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https://www.readbyqxmd.com/read/28431243/cryo-em-structure-of-the-open-human-ether-%C3%A3-go-go-related-k-channel-herg
#1
Weiwei Wang, Roderick MacKinnon
The human ether-à-go-go-related potassium channel (hERG, Kv11.1) is a voltage-dependent channel known for its role in repolarizing the cardiac action potential. hERG alteration by mutation or pharmacological inhibition produces Long QT syndrome and the lethal cardiac arrhythmia torsade de pointes. We have determined the molecular structure of hERG to 3.8 Å using cryo-electron microscopy. In this structure, the voltage sensors adopt a depolarized conformation, and the pore is open. The central cavity has an atypically small central volume surrounded by four deep hydrophobic pockets, which may explain hERG's unusual sensitivity to many drugs...
April 20, 2017: Cell
https://www.readbyqxmd.com/read/28429885/intravenous-self-administration-of-benzydamine-a-non-steroidal-anti-inflammatory-drug-with-a-central-cannabinoidergic-mechanism-of-action
#2
Riccardo Avvisati, Maria Meringolo, Emiliana Stendardo, Elisa Malavasi, Silvia Marinelli, Aldo Badiani
Benzydamine (BZY) is a non-steroidal anti-inflammatory drug used for the topical treatment of inflammations of the oral and vaginal mucosae. Virtually nothing is known about the central pharmacological actions of BZY. Yet there are reports of voluntary systemic overdosage of BZY in drug addicts, resulting in a euphoric, hallucinatory state. In the present study, we investigated the reinforcing properties of BZY in a rat self-administration paradigm. We found that BZY has a powerful reinforcing effect and that this effect is greatly facilitated in animals that already had substance experience, having previously self-administered heroin and cocaine, indicating cross sensitization between BZY and other common drugs of abuse...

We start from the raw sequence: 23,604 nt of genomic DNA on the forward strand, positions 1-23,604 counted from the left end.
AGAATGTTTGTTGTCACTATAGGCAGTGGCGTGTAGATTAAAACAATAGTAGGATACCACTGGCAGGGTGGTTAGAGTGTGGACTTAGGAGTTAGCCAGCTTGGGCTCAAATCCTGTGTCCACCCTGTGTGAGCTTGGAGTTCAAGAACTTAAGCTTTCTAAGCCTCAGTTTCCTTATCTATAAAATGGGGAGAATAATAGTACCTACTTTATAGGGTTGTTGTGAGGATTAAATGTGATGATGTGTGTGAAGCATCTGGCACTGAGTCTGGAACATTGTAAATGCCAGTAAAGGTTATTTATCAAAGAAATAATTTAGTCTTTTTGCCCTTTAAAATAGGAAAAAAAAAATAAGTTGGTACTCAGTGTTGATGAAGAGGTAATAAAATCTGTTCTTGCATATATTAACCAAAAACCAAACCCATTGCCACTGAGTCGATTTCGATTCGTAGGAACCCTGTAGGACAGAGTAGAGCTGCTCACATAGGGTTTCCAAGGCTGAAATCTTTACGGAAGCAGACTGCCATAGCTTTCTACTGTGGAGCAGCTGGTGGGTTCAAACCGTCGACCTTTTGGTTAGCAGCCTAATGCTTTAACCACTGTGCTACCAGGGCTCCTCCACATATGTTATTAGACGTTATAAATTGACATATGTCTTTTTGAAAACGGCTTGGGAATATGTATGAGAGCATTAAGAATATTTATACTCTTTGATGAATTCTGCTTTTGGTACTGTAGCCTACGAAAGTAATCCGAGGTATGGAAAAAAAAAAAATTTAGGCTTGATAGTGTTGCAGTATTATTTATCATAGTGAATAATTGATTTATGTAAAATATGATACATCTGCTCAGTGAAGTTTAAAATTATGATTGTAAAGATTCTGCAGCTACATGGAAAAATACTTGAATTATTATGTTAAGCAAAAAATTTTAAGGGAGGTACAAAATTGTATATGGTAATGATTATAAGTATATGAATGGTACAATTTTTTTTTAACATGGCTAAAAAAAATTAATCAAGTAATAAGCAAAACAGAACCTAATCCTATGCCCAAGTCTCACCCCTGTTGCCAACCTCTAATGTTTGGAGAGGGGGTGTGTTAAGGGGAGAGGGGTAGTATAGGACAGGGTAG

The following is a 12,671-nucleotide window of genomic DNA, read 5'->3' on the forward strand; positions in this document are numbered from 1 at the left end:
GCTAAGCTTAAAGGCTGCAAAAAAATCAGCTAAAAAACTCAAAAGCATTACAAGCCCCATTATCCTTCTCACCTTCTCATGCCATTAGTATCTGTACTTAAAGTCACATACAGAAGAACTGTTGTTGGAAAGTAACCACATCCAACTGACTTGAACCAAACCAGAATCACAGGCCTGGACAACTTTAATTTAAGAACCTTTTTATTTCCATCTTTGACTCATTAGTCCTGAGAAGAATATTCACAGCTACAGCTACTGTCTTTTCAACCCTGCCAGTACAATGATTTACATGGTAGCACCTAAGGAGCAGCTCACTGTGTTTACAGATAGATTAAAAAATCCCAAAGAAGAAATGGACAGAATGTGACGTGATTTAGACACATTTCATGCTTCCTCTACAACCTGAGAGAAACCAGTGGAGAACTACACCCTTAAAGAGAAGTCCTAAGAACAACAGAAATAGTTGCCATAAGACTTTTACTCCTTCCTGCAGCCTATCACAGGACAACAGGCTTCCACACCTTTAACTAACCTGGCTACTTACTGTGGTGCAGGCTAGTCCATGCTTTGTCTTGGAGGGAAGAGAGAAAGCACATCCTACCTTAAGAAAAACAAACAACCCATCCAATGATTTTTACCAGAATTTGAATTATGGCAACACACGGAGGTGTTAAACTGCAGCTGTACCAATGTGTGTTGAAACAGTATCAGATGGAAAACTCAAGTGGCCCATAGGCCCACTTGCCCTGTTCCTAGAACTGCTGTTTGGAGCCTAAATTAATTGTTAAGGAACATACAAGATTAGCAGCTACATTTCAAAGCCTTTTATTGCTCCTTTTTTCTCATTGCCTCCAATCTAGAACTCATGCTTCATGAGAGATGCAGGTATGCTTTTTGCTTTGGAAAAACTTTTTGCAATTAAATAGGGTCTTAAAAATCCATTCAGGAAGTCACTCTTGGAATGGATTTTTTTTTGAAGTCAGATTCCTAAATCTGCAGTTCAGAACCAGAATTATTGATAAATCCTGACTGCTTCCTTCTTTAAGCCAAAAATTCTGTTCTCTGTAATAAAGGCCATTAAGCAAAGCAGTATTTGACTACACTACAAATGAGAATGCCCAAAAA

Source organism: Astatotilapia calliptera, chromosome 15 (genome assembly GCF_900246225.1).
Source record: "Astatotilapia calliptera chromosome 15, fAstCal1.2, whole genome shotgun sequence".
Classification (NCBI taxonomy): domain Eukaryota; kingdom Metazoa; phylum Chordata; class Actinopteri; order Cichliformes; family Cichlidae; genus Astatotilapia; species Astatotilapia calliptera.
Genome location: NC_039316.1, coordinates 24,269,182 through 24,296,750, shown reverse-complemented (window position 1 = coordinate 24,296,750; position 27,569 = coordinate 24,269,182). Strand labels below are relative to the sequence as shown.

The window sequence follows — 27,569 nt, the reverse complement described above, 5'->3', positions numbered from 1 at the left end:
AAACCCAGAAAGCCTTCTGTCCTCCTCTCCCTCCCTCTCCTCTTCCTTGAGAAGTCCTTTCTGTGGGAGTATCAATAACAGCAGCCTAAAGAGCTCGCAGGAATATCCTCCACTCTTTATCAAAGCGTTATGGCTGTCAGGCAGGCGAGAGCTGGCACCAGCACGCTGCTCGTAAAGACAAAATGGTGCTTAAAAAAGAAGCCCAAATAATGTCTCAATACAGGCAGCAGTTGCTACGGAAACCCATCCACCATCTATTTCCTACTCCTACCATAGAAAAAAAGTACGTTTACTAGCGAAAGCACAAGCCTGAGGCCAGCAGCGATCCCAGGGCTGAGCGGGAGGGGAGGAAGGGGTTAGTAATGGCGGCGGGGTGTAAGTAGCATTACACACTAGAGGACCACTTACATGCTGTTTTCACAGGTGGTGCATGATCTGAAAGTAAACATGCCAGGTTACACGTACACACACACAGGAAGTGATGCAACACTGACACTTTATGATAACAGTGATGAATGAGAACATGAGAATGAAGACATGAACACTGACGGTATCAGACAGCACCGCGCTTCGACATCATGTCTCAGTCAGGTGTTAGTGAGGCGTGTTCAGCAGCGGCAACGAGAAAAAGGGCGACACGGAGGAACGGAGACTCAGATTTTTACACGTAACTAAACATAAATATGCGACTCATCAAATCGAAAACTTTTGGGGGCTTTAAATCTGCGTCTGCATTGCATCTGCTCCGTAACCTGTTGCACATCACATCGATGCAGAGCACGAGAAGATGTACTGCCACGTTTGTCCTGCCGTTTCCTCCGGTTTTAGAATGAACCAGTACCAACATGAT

April 21, 2017: Addiction Biology
https://www.readbyqxmd.com/read/28429878/a-systematic-review-of-ultrasound-imaging-as-a-tool-for-evaluating-haemophilic-arthropathy-in-children-and-adults
#3
REVIEW
C C Ligocki, A Abadeh, K C Wang, T Adams-Webber, V S Blanchette, A S Doria
The purpose of this study was to semi-quantitatively assess the evidence on the value of ultrasound (US) for assessment of haemophilic arthropathy (HA) in children and adults based on the following questions: (1) Does early diagnosis of pathological findings, using available US techniques, impact the functional status of the joint? (2) Do current available US techniques have the ability to accurately detect pathological changes in target joints in haemophilic patients? (3) Does treatment (prophylaxis) improve US evidence of haemophilic arthropathy in children and adults? (4) Is there any association between various US scoring systems and other clinical/radiological constructs? Of the 6880 citations identified searching databases such as MEDLINE, Embase, CENTRAL and Web of Science, 20 articles investigating either the diagnostic accuracy of US and/or US scanning protocols and scoring systems for assessment of HA met the inclusion criteria for the study...
April 21, 2017: Haemophilia: the Official Journal of the World Federation of Hemophilia
https://www.readbyqxmd.com/read/28429383/altered-eigenvector-centrality-is-related-to-local-resting-state-network-functional-connectivity-in-patients-with-longstanding-type-1-diabetes-mellitus
#4
Eelco van Duinkerken, Menno M Schoonheim, Richard G IJzerman, Annette C Moll, Jesus Landeira-Fernandez, Martin Klein, Michaela Diamant, Frank J Snoek, Frederik Barkhof, Alle-Meije Wink